7. A folding wheelchair as in claim 6, wherein said guide slots are formed by internal and external walls of said elongated body, said wheelchair is unfolded and cams being located and said internal walls including openings whereby when said cams are rotated they intersect said guide slots at a distance from said guide slot ends so as to maintain said leg element central portions against said guide slot ends.
8. A folding wheelchair as in claim 7, wherein said elongated body includes handle means for rotating said cams.
9. A folding wheelchair as in claim 7 wherein said openings comprise windows one side of which act as stops when said cams are in their "wheelchair unfolded" position.
10. A folding wheelchair as in claim 5 including resilient members positioned between said respective guide slot ends and said central portions.
11. A folding wheelchair as in claims 1, 2, 3, 4, 6, 7, 8, 9, 10 or 5, wherein each of said leg elements are at an acute angle to said frame member to which they are rotatably secured.
Description
TECHNICAL FIELD

The invention relates generally to the field of transportation of disabled persons throughout the interiors of aircraft, trains, buses, ships and other vehicles, and more particularly to a folding wheelchair which is light and uniquely foldable for stowage in areas of limited space.

BACKGROUND OF THE INVENTION

The mobility of disabled persons has been increasing in recent years to include not only social and business life, but travel as well. Where once a disabled individual was expected to restrict travel away from home, today these special people are travelling around the world to conduct business or to vacation. Generally, this need for travel mobility felt by the disabled has been frustrated due to the lack of proper facilities and equipment aboard transportation vehicles. Over the years seat cost per mile has become paramount in the financial success of transportation companies and has increasingly dictated the size and shape of passenger vehicle interiors. Hence, narrow aisles, small lavatories, small stowage areas, and restricted use of transportation vehicle facilities have limited travel by the disabled communities.

As noted hereinabove, the aisles in transportation vehicles such as passenger aircraft, trains, buses, ships and the like are normally very narrow. Moreover, in vehicles such as these, stowage space is typically at a premium. Thus stowage space required to store items such as foldable wheelchairs is also at a premium. Ideally, such folding wheelchairs should be lightweight, should be of a size readily operable within narrow aisles, should be easy to fold and unfold in limited space working areas, and should fold into as narrow and compact a unit as possible.

Several designs for folding wheelchairs have been offered for use by the disabled which generally suffer from one or more disadvantages vis-a-vis transportation vehicle use. Examples of such devices are U.S. Pat. Nos. 3,666,292, 4,025,088, 4,076,304, and 4,164,354. The wheelchairs disclosed in these patents generally involve somewhat heavy and complex designs which include but are not limited to chair propelling and rotatable pivot type folding mechanisms (U.S. Pat. No. 3,662,292), multiple element collapsible X-frames U.S. Pat. No. (4,025,088), and single element X-frames (U.S. Pat. No. 4,164,354). In the case of U.S. Pat. No. 4,076,304 a rather complex slide-type folding system is disclosed which includes a linkage pinned at both ends, the center pivots being attached to a slide block which travels on a tube element to fold and unfold the wheelchair.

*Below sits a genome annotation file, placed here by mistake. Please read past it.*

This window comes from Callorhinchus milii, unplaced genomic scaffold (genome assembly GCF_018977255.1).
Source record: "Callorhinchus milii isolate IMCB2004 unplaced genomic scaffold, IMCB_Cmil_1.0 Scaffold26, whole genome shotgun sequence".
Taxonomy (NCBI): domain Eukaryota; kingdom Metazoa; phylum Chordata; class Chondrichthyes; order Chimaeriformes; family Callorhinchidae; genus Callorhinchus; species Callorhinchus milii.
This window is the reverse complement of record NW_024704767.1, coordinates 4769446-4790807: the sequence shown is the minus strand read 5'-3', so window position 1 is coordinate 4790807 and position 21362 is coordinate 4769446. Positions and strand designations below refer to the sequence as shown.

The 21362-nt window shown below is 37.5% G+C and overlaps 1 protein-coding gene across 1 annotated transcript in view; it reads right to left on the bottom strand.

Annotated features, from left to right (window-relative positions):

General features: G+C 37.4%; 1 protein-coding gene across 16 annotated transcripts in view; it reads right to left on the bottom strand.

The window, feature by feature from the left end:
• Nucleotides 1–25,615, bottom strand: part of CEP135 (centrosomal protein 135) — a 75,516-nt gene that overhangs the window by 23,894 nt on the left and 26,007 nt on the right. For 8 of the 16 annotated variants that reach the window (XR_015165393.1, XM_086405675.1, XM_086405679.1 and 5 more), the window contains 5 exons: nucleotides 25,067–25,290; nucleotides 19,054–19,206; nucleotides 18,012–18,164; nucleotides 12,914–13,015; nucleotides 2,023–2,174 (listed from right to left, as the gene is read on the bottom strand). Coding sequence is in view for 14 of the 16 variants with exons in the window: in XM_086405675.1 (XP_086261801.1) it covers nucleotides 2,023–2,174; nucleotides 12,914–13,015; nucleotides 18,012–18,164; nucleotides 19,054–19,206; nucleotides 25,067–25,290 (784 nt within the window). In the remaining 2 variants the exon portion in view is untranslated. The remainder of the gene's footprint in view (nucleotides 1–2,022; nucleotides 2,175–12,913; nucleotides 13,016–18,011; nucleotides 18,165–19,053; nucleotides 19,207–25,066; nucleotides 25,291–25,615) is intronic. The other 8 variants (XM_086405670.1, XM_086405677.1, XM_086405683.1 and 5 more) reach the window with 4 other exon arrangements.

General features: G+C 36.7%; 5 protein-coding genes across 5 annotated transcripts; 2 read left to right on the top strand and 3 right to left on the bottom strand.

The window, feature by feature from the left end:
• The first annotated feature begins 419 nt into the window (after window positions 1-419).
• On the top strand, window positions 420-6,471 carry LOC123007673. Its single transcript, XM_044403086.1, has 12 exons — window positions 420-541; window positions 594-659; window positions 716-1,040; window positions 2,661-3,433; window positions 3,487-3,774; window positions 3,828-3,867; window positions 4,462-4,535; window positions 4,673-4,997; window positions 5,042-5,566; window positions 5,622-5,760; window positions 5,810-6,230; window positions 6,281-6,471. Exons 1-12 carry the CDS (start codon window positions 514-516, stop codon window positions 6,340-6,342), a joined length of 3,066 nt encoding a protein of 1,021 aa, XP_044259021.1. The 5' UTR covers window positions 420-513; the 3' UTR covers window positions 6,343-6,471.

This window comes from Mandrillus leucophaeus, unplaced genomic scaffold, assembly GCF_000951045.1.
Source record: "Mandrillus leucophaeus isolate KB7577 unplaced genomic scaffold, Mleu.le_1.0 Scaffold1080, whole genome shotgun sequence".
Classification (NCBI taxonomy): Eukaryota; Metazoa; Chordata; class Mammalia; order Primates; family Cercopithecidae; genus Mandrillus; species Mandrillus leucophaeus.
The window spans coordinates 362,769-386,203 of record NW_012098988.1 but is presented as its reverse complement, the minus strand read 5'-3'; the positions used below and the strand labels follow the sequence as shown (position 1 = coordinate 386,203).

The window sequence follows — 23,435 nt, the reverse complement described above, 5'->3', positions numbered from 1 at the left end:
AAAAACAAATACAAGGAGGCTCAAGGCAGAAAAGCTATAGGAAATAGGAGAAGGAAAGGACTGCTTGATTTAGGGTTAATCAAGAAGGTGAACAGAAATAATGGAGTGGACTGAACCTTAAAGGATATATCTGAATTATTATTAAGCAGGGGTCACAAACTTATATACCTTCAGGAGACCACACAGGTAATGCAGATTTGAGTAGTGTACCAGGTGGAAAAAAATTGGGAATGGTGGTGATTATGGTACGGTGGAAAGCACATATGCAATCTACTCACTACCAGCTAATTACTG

Other prior art carriers which utilize slide or linear translation type closure mechanisms are depicted in U.S. Pat. Nos. 2,629,607 and 2,639,162. U.S. Pat. No. 2,629,607 discloses a luggage carrier which utilizes a single level linkage having three sets of linkage elements pinned to a center bar. One of the three sets of linkages slides on the bar when the carrier is folded and unfolded. U.S. Pat. No. 2,639,162 is directed to yet another carriage which utilizes a center bar element and four sets of linkages. In this instance, one set of linkages, rather than sliding along the center bar, is attached to a telescoping tube within the center bar.

All of the above prior art patents, whether directed to wheelchairs or other type carriers, utilize rather complex folding mechanisms which include a multiplicity of hinged and pivoted parts. They thus have a tendency to be heavier than might otherwise be necessary, and in many cases, are folded into a package which is larger than might otherwise be desirable. This latter characteristic or problem is a natural consequence of utilization of complex folding elements.

One wheelchair design which is particularly useful for use in transportation vehicles is disclosed in U.S. Pat. No. 4,266,305, assigned to the assignee herein. This particular design, while finding great utility in transportation vehicles having bench type toilets, nevertheless is somewhat more complex than is necessary in many other uses in transportation vehicles which do not involve transporting a disabled person to such a toilet.

In view of the desire for enhanced mobility systems for the disabled, especially the desire for compact, inexpensive and non-complex wheelchairs for use by the disabled when using limited space transportation vehicles, there is a need for a folding wheelchair which satisfies all these requirements.

Thus it is a primary object of this invention to provide a novel folding wheelchair which is particularly well adapted for use with transportation vehicles.

It is another object of the present invention to provide an inexpensive and relatively non-complex folding wheelchair that can be easily and rapidly unfolded and folded and that is particularly well adapted to be put away in small stowage areas when in the folded condition.

DISCLOSURE OF INVENTION

The wheelchair of this invention functions within the confines of transportation vehicles to provide the disabled with travel mobility therein, and is particularly useful for mobility through aircraft cabins and the like. It permits a disabled person to be transported down a narrow aisle of a vehicle into and out of confined areas, and in its folded state, can be readily stowed in confined storage areas.